- Loris Greaud Tremors Where Forever. The brainwaves of intense thought transformed into physical vibrations eminating from a dangled octopus of white wires. Wow.
- Simon Starling Three White Desks. The physical embodiment of Chinese Whispers. A Berlin cabinet maker was given a photograph of a desk and asked to rebuild it. A Sydney cabinet maker was given a photograph of the Berlin desk and asked to rebuild it. Finally, a London cabinet maker was given a photograph of the Sydney desk and asked to rebuild it. Again, maybe it was because I was also in a state of transition in my life, but the outwardly similar, but on closer inspection, slightly different, white desks spoke to me about the issues of immigration, other-ness and assimilation.
- Subodh Gupta Line of Control. I had originally thought that this enormous sculpture was of a metal tree, but in fact it was pots and pans and other metal household objects forming a giant mushroom cloud. The exhibition guide said that it represented 'a world constantly being lost or destroyed, only to emerge anew, reconfigured and reconstructed from its own debris'. My interpretation was more prosaic - a sculpture warning of the everyday, ordinary-life impact of a nuclear bomb.
Saturday, 21 February 2009
Everything in The Double Club is....double. The decor is part Congolese (giraffe print stone walls, African tiling) and part Western (original Andy Warhols on the wall). The menu has Congolese dishes on one side, Western dishes on the other. We tried everything on the Congolese menu and while it wasn't bad, it wasn't something I'd be rushing to try again. Let's just say everything was stew and spinach and it cost 26 pounds. The disco normally switches between the happy lingawa to Western techno, although on Saturday night they had a live Congolese act which got the whole crowd bouncing and waving their arms in happy abandonment.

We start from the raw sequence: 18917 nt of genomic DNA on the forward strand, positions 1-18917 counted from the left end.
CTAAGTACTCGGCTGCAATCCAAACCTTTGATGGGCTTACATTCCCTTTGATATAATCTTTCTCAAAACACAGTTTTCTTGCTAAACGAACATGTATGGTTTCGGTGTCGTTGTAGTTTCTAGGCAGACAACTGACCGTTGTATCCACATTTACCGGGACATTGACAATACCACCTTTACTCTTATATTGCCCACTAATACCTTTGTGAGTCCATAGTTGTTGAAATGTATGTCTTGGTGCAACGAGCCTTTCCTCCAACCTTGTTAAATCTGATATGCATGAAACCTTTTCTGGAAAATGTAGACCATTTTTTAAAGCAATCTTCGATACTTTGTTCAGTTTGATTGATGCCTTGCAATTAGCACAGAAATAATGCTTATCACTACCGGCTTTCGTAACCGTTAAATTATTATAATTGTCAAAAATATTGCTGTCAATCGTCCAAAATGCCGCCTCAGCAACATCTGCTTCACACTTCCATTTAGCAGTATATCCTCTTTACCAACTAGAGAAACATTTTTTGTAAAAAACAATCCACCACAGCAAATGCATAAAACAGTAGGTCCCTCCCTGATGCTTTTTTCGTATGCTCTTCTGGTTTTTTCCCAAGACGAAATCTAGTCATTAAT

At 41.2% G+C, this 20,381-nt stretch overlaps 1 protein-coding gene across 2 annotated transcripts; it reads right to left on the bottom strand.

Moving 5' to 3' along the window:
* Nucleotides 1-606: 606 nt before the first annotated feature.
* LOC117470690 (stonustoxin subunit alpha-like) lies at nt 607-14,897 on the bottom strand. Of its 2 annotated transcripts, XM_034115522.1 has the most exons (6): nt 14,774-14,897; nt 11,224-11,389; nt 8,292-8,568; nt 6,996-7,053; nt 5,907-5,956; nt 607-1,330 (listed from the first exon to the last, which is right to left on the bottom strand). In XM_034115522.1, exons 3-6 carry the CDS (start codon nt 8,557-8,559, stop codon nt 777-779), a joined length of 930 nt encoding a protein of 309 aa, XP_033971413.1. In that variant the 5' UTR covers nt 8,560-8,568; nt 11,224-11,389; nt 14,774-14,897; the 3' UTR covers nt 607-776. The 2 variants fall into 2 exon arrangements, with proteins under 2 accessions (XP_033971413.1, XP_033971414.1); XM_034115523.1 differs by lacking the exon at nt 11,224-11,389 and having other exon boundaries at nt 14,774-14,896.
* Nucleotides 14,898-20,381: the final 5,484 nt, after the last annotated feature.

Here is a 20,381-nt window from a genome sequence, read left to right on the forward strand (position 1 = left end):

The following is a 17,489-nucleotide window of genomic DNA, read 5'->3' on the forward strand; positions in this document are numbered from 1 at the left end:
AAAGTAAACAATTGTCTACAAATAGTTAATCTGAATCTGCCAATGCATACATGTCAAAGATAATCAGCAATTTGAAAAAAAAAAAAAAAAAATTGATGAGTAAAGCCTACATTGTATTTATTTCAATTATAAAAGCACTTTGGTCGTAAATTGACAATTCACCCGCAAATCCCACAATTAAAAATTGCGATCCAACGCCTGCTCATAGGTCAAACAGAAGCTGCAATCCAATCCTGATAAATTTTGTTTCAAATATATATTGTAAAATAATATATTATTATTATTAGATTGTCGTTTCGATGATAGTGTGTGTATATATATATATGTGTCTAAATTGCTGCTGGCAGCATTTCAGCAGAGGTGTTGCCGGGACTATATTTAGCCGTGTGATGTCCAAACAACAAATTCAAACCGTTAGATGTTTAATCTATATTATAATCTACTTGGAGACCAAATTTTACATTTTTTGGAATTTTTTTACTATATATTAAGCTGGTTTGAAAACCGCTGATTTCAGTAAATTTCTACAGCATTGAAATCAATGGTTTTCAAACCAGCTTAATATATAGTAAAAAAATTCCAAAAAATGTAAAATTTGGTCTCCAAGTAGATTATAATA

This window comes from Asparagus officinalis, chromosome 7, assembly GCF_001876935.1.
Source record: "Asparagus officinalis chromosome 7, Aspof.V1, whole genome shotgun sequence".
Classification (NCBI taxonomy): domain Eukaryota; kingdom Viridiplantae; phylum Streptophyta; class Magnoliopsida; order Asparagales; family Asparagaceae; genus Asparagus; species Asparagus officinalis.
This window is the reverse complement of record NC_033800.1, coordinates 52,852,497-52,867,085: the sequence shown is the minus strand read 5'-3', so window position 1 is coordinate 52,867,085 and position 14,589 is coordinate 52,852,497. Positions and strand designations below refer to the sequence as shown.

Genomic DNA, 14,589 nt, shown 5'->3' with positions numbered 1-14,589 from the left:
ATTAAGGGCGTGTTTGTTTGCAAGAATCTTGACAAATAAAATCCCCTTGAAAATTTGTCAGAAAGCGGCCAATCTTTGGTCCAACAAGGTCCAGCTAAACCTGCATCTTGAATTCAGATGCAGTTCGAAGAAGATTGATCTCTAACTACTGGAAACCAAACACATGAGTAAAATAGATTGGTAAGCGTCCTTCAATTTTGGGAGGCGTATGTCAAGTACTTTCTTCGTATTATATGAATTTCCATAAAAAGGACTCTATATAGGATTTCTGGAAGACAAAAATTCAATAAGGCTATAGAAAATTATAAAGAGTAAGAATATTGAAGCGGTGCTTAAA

On the weekend it has a good value 3 course menu for 24.50 with Julia Childs' style comfort food. Martin and I experienced the opposite ends of the seafood spectrum. I went for a creamy potato and smoked haddock soup, following by another creamy and buttery fish pie. Martin tried the light potted salmon with toast, and then a small fillet of plaice with shrimps. We both ended with two scoops of chocolatey ice-cream. Not the best food in the world, but a nice place for good solid food.
Thursday, 19 February 2009
Tuesday, 17 February 2009
The glamorous decor was a plush grey with hints of plum reflecting off with mirrors. The service was welcoming and attentive, but not obstrusive. The bread was delicious, they didn't sneer at tap water nor when we ordered to fantastic value three course menu at £15.50. Every dish was carefully presented with delicate flavours, from our thinly sliced tea smoked duck and orange salad, the pork cutlets with mash, and the crowning glory of a bread and butter pudding (chocolate fondant for Riya). At full price, it was wonderful. At half price, thanks to Taste London, it was a miracle. The whole meal, including service, was £8.72 a head.
Sunday, 15 February 2009
The famous River Cafe is a London institution probably because (a) it's not cheap (b) it's hard to get a booking; and (c) it's inconvenient to get to via public transport.
The light and airy restaurant has floor to ceiling windows with views of the murky Thames but why the cobalt blue carpet? That and the long dining room reminded me a bit of a cruise ship.
The Italian food was generally of a high quality and flavoursome. Everyone else loved their dishes, although personally I thought my spinach tagliatelle didn't have enough of an al dente bite and the scallops in my main dish were definitely overcooked and rubbery. The chococlate nemesis was an amazing chocolate cake, almost like a baked chocolate mouse in its pillowy softness. Service was ok and unremarkable.